Following Sinkwich, there's no lack of acclaim with names like Boardman High's Bernie Kosar (Browns), Warren's Paul Warfield (Browns, Dolphins), Champion's Randy Gradishar (Broncos), Brookfield's Bobby Jones (Jets), Marcus Marek (Ohio State), East High's Jim Snowden (Redskins), Campbell's Bob Babich (Chargers), Sharon's Randy Holloway (Vikings), Chaney's Mike DeNiro who played at Alabama under Bear Bryant, Chaney quarterback Matt Cavanaugh (Patriots), North High's Sherman Smith (Seahawks), former YSU quarterback Ron Jaworski (Eagles), Girard's Mel Triplett (Giants), University of Michigan lineman Ed Muransky, Warren Western Reserve's Browner brothers ? including Joey and Ross (Bengals), Niles' Bo Rein (Ohio State), Warren Reserve's Korey Stringer (Vikings), YSU quarterback Cliff Stoudt (Steelers) and Warren Harding's Maurice Clarett (Broncos).

    Hubbard's Anthony Smith (Steelers), Chaney's Brad Smith (Jets), Fitch's Jeff Wilkins (Rams), and Sharon's Marlin Jackson (Colts) currently play in the NFL.

    Austintown's Mike Trgovac, an All-American noseman at Michigan, went on to coach in the NFL and has been the Carolina Panthers' defensive coordinator the past several years.

    Penalty flag from Beede

    YSU coach Dike Beede gave us the penalty flag, and home-grown Bob Stoops brought a collegiate national championship to the University of Oklahoma during the 2000 season.

    In the pro ownership department, the San Francisco 49ers own five Super Bowl titles under Ed DeBartolo Jr., starting with Super Bowl XVI in the 1982 season. The 49ers added world championships in 1984, 1988, 1989 and 1994.

    Chaney product Jerry Angelo is currently the Chicago Bears' general manager, and Ursuline High's Paul Maguire is a network and cable TV and radio broadcaster.

    The Youngstown area has also contributed NFL officials Dick Creed and "Bud" Fiffick.

    The area's high school success is in the upper echelons, too. Most recently, Cardinal Mooney won its sixth state title and second in three years.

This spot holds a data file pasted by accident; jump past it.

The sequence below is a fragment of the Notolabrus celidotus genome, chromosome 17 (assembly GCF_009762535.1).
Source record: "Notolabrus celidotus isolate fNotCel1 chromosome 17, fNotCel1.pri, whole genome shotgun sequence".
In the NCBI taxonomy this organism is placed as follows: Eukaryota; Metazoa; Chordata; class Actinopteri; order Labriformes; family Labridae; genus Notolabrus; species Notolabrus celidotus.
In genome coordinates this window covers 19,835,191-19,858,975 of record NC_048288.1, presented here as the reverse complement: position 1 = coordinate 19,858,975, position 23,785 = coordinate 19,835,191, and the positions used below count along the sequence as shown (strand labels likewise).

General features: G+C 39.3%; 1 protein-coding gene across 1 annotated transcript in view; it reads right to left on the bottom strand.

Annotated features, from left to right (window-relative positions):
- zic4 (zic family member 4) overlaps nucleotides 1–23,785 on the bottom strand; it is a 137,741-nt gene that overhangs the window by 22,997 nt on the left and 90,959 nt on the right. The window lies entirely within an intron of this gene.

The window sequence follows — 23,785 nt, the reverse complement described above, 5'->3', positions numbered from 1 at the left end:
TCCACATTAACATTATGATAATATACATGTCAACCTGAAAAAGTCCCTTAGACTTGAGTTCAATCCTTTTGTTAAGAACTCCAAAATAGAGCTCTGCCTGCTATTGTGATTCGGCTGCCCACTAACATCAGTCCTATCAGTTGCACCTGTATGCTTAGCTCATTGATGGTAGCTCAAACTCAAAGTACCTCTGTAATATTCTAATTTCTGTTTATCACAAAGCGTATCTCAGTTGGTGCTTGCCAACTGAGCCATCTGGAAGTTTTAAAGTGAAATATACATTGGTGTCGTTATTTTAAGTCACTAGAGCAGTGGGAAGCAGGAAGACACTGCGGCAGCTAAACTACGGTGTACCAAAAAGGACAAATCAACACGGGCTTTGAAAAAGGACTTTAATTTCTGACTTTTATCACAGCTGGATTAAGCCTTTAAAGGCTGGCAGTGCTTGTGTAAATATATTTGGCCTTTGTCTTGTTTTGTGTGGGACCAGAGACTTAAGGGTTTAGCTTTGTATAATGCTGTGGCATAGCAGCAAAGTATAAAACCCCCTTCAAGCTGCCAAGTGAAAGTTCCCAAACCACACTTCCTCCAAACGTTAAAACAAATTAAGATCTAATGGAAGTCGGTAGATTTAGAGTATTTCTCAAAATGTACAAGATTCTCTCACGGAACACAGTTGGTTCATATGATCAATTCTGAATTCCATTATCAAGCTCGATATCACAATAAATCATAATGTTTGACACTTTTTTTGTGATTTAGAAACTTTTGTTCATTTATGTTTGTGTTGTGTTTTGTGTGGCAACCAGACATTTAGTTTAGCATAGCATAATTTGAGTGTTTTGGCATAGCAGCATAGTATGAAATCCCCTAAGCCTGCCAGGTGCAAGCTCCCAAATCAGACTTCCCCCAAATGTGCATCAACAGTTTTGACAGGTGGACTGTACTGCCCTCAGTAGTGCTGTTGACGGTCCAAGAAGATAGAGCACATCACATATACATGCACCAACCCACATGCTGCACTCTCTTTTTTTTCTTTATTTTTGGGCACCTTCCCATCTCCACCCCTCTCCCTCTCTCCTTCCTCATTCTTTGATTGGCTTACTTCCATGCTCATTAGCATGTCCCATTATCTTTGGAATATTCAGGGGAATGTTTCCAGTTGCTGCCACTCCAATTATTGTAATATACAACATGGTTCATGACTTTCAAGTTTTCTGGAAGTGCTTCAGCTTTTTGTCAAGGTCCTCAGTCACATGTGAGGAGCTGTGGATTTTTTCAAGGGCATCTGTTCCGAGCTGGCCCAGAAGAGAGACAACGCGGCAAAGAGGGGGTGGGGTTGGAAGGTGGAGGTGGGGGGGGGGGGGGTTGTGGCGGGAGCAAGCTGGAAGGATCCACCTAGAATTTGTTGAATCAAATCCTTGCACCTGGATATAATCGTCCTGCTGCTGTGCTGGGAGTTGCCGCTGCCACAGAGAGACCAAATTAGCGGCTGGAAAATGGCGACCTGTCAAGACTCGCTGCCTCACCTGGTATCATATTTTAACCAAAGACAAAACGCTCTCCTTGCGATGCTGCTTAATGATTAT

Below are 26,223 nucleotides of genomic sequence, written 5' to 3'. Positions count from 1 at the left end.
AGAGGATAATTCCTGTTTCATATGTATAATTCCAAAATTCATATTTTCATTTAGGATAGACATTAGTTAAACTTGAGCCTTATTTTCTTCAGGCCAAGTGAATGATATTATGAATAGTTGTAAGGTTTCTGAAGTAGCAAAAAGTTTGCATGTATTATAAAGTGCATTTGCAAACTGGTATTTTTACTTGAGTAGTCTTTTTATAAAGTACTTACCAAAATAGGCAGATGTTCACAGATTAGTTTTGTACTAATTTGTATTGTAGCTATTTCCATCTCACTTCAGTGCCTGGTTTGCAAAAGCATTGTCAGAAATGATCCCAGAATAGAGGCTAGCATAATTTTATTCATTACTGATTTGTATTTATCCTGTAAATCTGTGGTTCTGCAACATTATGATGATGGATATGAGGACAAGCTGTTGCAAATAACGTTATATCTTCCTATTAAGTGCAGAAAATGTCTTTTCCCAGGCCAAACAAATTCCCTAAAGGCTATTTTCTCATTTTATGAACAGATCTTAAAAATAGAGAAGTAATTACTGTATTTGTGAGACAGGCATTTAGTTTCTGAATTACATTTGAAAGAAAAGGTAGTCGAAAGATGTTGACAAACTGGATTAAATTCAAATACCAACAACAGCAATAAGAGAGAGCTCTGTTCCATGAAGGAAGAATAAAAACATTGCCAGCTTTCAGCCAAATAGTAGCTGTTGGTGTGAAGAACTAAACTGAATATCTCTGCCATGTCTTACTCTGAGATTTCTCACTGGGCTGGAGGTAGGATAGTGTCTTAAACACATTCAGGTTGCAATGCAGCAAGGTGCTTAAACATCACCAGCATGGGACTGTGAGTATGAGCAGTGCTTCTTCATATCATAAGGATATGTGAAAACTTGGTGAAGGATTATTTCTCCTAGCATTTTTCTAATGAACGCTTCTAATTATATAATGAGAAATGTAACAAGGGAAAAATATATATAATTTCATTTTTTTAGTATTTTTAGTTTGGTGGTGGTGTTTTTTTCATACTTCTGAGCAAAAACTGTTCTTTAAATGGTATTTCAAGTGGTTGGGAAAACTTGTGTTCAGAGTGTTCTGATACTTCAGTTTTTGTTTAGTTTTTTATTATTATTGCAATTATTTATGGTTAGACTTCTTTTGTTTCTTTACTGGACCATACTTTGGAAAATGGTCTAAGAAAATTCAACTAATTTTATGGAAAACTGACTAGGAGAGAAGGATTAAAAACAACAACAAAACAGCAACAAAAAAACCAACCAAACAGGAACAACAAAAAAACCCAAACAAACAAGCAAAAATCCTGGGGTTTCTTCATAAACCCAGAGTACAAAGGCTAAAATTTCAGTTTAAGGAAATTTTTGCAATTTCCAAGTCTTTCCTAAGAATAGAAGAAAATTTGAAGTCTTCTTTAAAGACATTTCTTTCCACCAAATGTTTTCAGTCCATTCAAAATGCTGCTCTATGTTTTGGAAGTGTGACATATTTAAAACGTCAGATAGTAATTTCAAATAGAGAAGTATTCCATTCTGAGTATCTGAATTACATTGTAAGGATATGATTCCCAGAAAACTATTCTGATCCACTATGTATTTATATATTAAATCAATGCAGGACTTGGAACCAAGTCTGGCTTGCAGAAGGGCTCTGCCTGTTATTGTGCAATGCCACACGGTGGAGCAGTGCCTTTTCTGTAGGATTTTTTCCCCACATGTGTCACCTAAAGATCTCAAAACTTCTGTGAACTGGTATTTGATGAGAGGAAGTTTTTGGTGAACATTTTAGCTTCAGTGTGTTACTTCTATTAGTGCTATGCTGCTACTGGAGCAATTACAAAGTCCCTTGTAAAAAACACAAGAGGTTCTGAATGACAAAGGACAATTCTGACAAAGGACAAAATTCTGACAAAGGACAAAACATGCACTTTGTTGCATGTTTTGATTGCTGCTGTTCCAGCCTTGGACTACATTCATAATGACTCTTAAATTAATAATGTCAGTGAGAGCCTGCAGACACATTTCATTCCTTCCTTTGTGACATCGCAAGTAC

In December, Mount Union College won its ninth NCAA Div. III national championship in 10 trips to the final.

    The Youngstown Hardhats' semi-pro existence in the 1970s had an impact in several ways.

    One, it made the area rethink football's fall-only mentality.

    By coming on the scene, the Hardhats were an impetus for private businesses and organizations seeking their share of the local football entertainment dollar.

    Until then, it was the domain of schools and other public educational institutions.

    Fast forward to 2007: The same trailblazing attempted by the Hardhats is what the Thunder is doing, but only in the spring and indoors, a luxury not available 30 years ago.





    Backfield is a concern for Penguins 3/28/07

    By JOE SIMON Tribune Chronicle

    YOUNGSTOWN ? The initial offensive concern for Youngstown State coach Jon Heacock and offensive coordinator Brian Wright as the Penguins enter spring practices is simple.

    ??We?ve got a new center,?? said Wright Tuesday at the Penguins? first news conference since their Division I-AA semifinal game in Appalachian State. ??So, we?ve got to make sure we can get the quarterback-center exchange down.??

    While Wright wasn?t exactly laughing when he made that statement, the slight grin on his face made it apparent he and Heacock have more pressing issues after losing their top three running backs to graduation ? including Gateway Conference Offensive Player of the Year, Marcus Mason.

    The potential replacements at running back don?t exactly have a ton of experience. Wright indicated three players as candidates for the position: junior Brandon Nicholson, sophomore Jabari Scott, and redshirt freshman Jordan Edwards.

    Spring practices begin Thursday, so Heacock and Wright still have time to add to the list.

    ??We?ve got a couple other guys that we don?t know much about yet that we?ll see back there (in the backfield),?? Wright said. ??But those would probably be the first three right now.??